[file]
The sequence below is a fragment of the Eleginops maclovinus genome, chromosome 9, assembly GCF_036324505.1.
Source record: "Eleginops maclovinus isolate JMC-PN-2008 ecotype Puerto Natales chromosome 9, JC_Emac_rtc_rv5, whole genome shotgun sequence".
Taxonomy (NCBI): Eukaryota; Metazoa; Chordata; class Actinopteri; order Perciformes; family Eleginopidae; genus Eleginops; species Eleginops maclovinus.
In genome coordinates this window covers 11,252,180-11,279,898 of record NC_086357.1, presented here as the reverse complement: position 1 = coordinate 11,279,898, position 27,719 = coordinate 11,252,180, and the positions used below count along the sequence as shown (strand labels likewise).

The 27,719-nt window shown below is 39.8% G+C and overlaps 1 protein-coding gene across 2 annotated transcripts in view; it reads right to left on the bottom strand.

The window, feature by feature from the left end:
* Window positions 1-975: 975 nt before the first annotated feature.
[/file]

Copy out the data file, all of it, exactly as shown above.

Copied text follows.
The sequence below is a fragment of the Eleginops maclovinus genome, chromosome 9, assembly GCF_036324505.1.
Source record: "Eleginops maclovinus isolate JMC-PN-2008 ecotype Puerto Natales chromosome 9, JC_Emac_rtc_rv5, whole genome shotgun sequence".
Taxonomy (NCBI): Eukaryota; Metazoa; Chordata; class Actinopteri; order Perciformes; family Eleginopidae; genus Eleginops; species Eleginops maclovinus.
In genome coordinates this window covers 11,252,180-11,279,898 of record NC_086357.1, presented here as the reverse complement: position 1 = coordinate 11,279,898, position 27,719 = coordinate 11,252,180, and the positions used below count along the sequence as shown (strand labels likewise).

The 27,719-nt window shown below is 39.8% G+C and overlaps 1 protein-coding gene across 2 annotated transcripts in view; it reads right to left on the bottom strand.

The window, feature by feature from the left end:
* Window positions 1-975: 975 nt before the first annotated feature.